First Le Maréchal, then Mlle Maréchal
Is Macron’s flirtation with the far right intensifying? A week ago he gave an interview to L’Express in which, mine de rien, he dropped the names of Charles Maurras and Maréchal Pétain. Of course, he did so with a characteristically graceful pirouette, insisting that these are two important figures in French history, too important to be left out of any reckoning with the past. Indeed, they are, but did Macron invoke their names as an historian, with an eye to placing them in their context and critically evaluating their work, or did he intend to use them as icons to signal his affinity with demagogues of the far right such as Eric Zemmour, who seek to rehabilitate the exclusionary nationalism they represent? Macron is too adroit an interviewee to be pinned down on such questions, and as president he is in control of every interview he deigns to grant.
Now, however, word has leaked out of a luncheon at Le Dôme to which Marion Maréchal (ex-Le Pen, granddaughter of Jean-Marie and niece of Marine) was invited by Macron’s “memory advisor,” Bruno Roger-Petit. What was the purpose of this meeting? M. Roger-Petit insists that he meant merely to gauge the state of opinion on the far right by consulting one of its leaders. Maréchal says only that she was curious why someone who used to characterize her as “a Nazi” would invite her to lunch. Both say that they agreed only to continue to disagree. Yet the symbolic import of the meeting cannot be denied, at a time when Macron is regularly accused of seeking to draw away votes from his most likely challenger in 2022, Marine Le Pen.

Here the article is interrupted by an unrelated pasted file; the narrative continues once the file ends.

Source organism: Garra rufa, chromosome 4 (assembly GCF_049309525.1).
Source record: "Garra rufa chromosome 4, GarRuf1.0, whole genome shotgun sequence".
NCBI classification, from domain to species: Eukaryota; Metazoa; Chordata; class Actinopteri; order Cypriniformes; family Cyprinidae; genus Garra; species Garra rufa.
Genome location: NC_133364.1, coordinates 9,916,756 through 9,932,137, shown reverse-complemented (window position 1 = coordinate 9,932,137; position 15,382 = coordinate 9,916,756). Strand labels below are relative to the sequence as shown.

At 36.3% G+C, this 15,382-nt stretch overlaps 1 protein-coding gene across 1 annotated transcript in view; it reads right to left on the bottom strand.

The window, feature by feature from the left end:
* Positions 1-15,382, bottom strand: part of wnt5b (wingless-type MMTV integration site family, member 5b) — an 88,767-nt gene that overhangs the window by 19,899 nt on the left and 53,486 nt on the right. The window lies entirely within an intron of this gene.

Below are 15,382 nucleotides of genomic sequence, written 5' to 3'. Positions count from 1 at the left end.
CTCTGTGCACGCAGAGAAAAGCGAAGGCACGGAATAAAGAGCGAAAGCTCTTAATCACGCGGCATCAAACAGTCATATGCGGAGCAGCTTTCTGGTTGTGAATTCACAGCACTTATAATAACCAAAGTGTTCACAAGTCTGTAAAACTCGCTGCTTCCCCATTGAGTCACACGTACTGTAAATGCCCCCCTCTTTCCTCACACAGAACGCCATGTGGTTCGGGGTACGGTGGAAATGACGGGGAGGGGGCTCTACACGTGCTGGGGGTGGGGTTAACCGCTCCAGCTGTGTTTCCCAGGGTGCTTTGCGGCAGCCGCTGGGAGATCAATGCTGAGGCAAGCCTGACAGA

Roger-Petit is one of those political advisors who has taken to heart the concept of “triangulation” developed by erstwhile Clinton advisor Dick Morris. The idea is to insulate oneself from attacks by one’s opponents by co-opting their positions and ideas. Macron’s version of triangulation includes both the symbolic (such as invoking the names of nationalist “heroes” Pétain and Maurras) and the concrete (protecting the police from public scrutiny, razing migrant camps, etc.). The gestures have become too numerous to ignore and, taken together, appear to signal a concerted effort to woo voters on the far right of the political spectrum. How far will Macron dare to go in this direction? How far can he go before he fractures what remains of the already deeply fissured En Marche coalition? He is playing a dangerous game with less skill than others who have played it before him (including Mitterrand and Chirac). This latest tactic is yet another disappointment of the Macron era.
Photo credit: Gage Skidmore via Wikimedia Commons (CC BY-SA 2.0)